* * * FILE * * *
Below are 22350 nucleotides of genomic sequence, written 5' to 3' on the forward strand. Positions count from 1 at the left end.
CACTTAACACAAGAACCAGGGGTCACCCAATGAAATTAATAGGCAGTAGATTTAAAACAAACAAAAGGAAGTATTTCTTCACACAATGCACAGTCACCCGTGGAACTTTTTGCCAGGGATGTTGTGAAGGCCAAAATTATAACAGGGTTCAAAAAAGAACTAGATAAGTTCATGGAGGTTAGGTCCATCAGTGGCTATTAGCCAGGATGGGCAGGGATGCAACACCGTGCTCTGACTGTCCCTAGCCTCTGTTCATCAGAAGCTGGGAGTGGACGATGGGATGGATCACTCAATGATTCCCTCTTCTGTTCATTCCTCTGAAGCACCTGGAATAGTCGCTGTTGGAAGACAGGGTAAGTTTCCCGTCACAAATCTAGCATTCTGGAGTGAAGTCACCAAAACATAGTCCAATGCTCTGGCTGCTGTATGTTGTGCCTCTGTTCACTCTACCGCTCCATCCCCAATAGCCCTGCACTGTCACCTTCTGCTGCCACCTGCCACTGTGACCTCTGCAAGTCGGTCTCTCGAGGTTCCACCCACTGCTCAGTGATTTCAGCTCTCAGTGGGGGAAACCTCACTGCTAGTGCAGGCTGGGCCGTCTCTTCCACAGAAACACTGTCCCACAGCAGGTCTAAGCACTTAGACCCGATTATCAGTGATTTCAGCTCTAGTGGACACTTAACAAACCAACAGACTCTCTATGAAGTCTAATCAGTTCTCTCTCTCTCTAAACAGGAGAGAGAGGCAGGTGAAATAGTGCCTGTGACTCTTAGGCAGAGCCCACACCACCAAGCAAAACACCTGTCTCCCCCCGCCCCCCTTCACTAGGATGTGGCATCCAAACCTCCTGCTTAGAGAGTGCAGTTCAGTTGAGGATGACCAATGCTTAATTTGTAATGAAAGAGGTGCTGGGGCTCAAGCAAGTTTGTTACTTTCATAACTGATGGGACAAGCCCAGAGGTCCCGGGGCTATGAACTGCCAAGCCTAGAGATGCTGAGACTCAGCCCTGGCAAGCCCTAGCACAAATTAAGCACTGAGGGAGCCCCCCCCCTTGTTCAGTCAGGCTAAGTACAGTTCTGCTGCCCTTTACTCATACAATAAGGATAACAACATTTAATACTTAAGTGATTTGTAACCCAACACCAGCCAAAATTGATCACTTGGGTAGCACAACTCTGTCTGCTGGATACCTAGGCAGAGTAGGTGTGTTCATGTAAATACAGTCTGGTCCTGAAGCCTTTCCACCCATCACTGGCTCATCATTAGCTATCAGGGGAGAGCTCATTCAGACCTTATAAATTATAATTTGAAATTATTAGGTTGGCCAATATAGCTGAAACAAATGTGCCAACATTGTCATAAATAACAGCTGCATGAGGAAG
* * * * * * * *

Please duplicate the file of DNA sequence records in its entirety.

Below are 22350 nucleotides of genomic sequence, written 5' to 3' on the forward strand. Positions count from 1 at the left end.
CACTTAACACAAGAACCAGGGGTCACCCAATGAAATTAATAGGCAGTAGATTTAAAACAAACAAAAGGAAGTATTTCTTCACACAATGCACAGTCACCCGTGGAACTTTTTGCCAGGGATGTTGTGAAGGCCAAAATTATAACAGGGTTCAAAAAAGAACTAGATAAGTTCATGGAGGTTAGGTCCATCAGTGGCTATTAGCCAGGATGGGCAGGGATGCAACACCGTGCTCTGACTGTCCCTAGCCTCTGTTCATCAGAAGCTGGGAGTGGACGATGGGATGGATCACTCAATGATTCCCTCTTCTGTTCATTCCTCTGAAGCACCTGGAATAGTCGCTGTTGGAAGACAGGGTAAGTTTCCCGTCACAAATCTAGCATTCTGGAGTGAAGTCACCAAAACATAGTCCAATGCTCTGGCTGCTGTATGTTGTGCCTCTGTTCACTCTACCGCTCCATCCCCAATAGCCCTGCACTGTCACCTTCTGCTGCCACCTGCCACTGTGACCTCTGCAAGTCGGTCTCTCGAGGTTCCACCCACTGCTCAGTGATTTCAGCTCTCAGTGGGGGAAACCTCACTGCTAGTGCAGGCTGGGCCGTCTCTTCCACAGAAACACTGTCCCACAGCAGGTCTAAGCACTTAGACCCGATTATCAGTGATTTCAGCTCTAGTGGACACTTAACAAACCAACAGACTCTCTATGAAGTCTAATCAGTTCTCTCTCTCTCTAAACAGGAGAGAGAGGCAGGTGAAATAGTGCCTGTGACTCTTAGGCAGAGCCCACACCACCAAGCAAAACACCTGTCTCCCCCCGCCCCCCTTCACTAGGATGTGGCATCCAAACCTCCTGCTTAGAGAGTGCAGTTCAGTTGAGGATGACCAATGCTTAATTTGTAATGAAAGAGGTGCTGGGGCTCAAGCAAGTTTGTTACTTTCATAACTGATGGGACAAGCCCAGAGGTCCCGGGGCTATGAACTGCCAAGCCTAGAGATGCTGAGACTCAGCCCTGGCAAGCCCTAGCACAAATTAAGCACTGAGGGAGCCCCCCCCCTTGTTCAGTCAGGCTAAGTACAGTTCTGCTGCCCTTTACTCATACAATAAGGATAACAACATTTAATACTTAAGTGATTTGTAACCCAACACCAGCCAAAATTGATCACTTGGGTAGCACAACTCTGTCTGCTGGATACCTAGGCAGAGTAGGTGTGTTCATGTAAATACAGTCTGGTCCTGAAGCCTTTCCACCCATCACTGGCTCATCATTAGCTATCAGGGGAGAGCTCATTCAGACCTTATAAATTATAATTTGAAATTATTAGGTTGGCCAATATAGCTGAAACAAATGTGCCAACATTGTCATAAATAACAGCTGCATGAGGAAG